british pakistani sisters

A tale of two British-Pakistani sisters in Peru

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This is about my sister. My big, little sister. Big, because she’s older than me by 14 years. Little, because she comes up to my shoulders, making her pint-sized and rather cute.

She and I have a special relationship. As a child she was very much the surrogate mother to me.

She bathed me, wiped my bottom and my runny nose. She fed me and tested her baking skills on me (I was her Chief Cake Taster with the chipmunk cheeks to prove it).

She was (and still is) my special friend and I loved it most when I snuggled up to her in her bed and when she put me on the back of her bike for rides down the railway track.

I looked up to her. She was beyond my equal and still is. A woman, though diminutive in height, who can pack a punch both literally and metaphorically.

She is fearless, happily dodging bullets to drive her helper home during the heady days of Karachi’s lawlessness.

And she’s smart. Smarter than my brother and I.

She has a strong moral compass, and will never shy of telling me when I’ve done something questionable.

When she married (as I’ve previously written, it was a traumatic event for me) our relationship shifted a little, but we still spoke regularly, we still wrote to each other and she remained firmly my big sister.

And then when she had children, the dynamic between us shifted once more, but she was still very much there for me.

And when she and her family moved permanently to Pakistan, I was devastated (a second trauma in my life), but we didn’t drift apart.

I kept the letters she wrote to me, and I remember the excitement of travelling on my own from England to Karachi to see her.

The journey was all the more memorable because a student wanted to sit next to his girlfriend who happened to be sitting next to me.

He must have really loved her because he sent me packing to first class to take up his seat.

My sister and her family visited every summer and it was the highlight of my year, but it was clear her attentions were focused on her children, which, as a teenager, I didn’t quite understand.

But I made do, and so did her children putting up with their bossy aunt. Yes, they were very much a part of her life, but I never really acknowledged that they were her universe.

Read next: How my love for the mountains took me from Hyderabad all the way to Everest Base Camp

Roll forward the years, and my sister and I were able to carve out time to spend together. Just the two of us. Two adults.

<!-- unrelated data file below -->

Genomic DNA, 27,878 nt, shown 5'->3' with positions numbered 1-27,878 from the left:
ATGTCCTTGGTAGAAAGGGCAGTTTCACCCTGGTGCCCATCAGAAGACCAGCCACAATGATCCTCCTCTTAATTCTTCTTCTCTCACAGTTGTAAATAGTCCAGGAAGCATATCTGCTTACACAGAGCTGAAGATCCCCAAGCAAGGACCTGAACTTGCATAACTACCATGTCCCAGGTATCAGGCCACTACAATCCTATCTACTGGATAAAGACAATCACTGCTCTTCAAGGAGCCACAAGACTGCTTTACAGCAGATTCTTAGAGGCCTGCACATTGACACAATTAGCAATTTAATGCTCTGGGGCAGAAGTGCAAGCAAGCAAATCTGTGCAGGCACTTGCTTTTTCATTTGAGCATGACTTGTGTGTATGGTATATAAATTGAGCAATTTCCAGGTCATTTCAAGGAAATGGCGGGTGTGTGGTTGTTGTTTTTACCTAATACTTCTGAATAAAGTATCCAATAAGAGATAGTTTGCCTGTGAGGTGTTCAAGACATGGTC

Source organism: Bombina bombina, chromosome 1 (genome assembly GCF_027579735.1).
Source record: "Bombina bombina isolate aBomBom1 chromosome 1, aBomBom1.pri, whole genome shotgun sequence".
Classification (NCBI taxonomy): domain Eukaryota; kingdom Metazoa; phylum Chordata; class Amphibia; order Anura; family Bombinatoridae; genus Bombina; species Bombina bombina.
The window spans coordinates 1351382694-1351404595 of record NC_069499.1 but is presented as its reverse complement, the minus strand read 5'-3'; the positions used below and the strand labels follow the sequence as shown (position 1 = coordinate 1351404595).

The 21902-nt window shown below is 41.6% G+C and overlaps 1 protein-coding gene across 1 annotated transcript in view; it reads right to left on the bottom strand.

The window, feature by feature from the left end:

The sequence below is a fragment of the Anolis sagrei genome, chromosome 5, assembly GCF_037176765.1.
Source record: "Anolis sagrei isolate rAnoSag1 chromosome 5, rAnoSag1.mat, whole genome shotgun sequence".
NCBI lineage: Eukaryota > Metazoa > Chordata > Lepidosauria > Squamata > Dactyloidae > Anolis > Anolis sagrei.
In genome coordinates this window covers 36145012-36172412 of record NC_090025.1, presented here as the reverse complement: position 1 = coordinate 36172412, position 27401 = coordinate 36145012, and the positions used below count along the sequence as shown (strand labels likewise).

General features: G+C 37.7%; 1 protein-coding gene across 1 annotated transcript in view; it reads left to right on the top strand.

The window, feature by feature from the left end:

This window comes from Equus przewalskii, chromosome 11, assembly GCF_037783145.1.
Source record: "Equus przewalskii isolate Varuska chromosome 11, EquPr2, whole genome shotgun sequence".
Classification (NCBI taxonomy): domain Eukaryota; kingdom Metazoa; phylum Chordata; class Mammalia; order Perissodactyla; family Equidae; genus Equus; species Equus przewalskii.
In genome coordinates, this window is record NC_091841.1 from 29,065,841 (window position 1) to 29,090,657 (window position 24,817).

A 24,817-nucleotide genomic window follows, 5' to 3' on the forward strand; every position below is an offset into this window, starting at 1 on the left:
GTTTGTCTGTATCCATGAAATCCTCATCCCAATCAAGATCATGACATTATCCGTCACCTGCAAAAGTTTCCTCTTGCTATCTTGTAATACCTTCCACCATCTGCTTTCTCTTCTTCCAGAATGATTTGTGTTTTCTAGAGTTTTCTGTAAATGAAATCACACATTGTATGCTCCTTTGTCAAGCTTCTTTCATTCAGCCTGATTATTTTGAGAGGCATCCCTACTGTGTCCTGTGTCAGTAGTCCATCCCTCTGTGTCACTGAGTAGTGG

And on occasion, we went away on holiday for two weeks at a time. Two weeks away. And not to somewhere close by, but to places a little remote, a little off the beaten track.

These trips were memorable because we were less mother and daughter; more like close friends carrying a vague resemblance to one another.

Although in character we are opposites, my sister and I. She’s calm, whereas I’m a little hyper, a little prone to flying off the handle at the drop of a hat.

I throw myself into things with a fanatical determination; she takes a more cerebral approach to life.

Everything’s taken at a steady pace. My sister is careful, thoughtful, dependable. Whereas I’m a little reckless. She’s more a like a Volvo to my 911.

I exercise regularly because I don’t want to die young. She … well, she has no such concerns.

In December, 2007 we embarked on a two-week trip to Peru. Let’s just say it was a comedy of errors.

Our flight was delayed. We lost our bags. We had no clothes, no toiletries. Fortunately, these things were easily fixed.

Not so the altitude sickness. We arrived in Cuzco, a city lying 3,400 metres above sea level. The altitude hit me like a brick on the head.

Here I was, supposedly the epitome of peak fitness, someone who’d spent ample time in the mountains, throwing up every five minutes.

Not that my sister was much help. She was overcome by chronic headaches.

I’m not sure how much we took in during those first couple of days. Apparently we visited the concentric agricultural Inca rings and the salt pans of Maras.

The reason why I know this is because somehow I managed to record it all in a diary.

I’m not sure how I managed that, to be honest, although it may have something to do with the miracle wonder of Coca tea which cured our ailments.

We may also have become addicted it, downing at least 10 cups a day, which I’m sure had nothing to do with its alkaloid content (the source for cocaine).

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Before our first trek, we visited market places and eateries (a lot of guinea pigs roasted on spits which I couldn’t stomach), as well as churches and little villages.

In one, we were invited into the home of a family who lived together in a single room. In a corner was a dais. On top of it were skulls of their ancestors surrounded by candles. That was quite fascinating.

What was less so were the hundreds of guinea pigs climbing over our feet. I felt faint. And no, it definitely wasn’t the altitude sickness.

I had sudden visions of my own guinea pigs which I’d had as a teenager. The truth is, I neglected them. They died.

And this was my comeuppance. To be besieged by guinea pigs. Black, ginger, white, brown. Long-haired, short-haired, scrambling over each other like rats.

Yes. That’s what they reminded me of: rats. And the noise. I’ll never forget the sound they made. Squeak. Squeak. Squeak.

I thought they would crawl over me, dragging me to my death. I had to get out.

My sister wondered what on earth was the matter with me, why I was hyperventilating. I couldn’t explain it. Not then at least.

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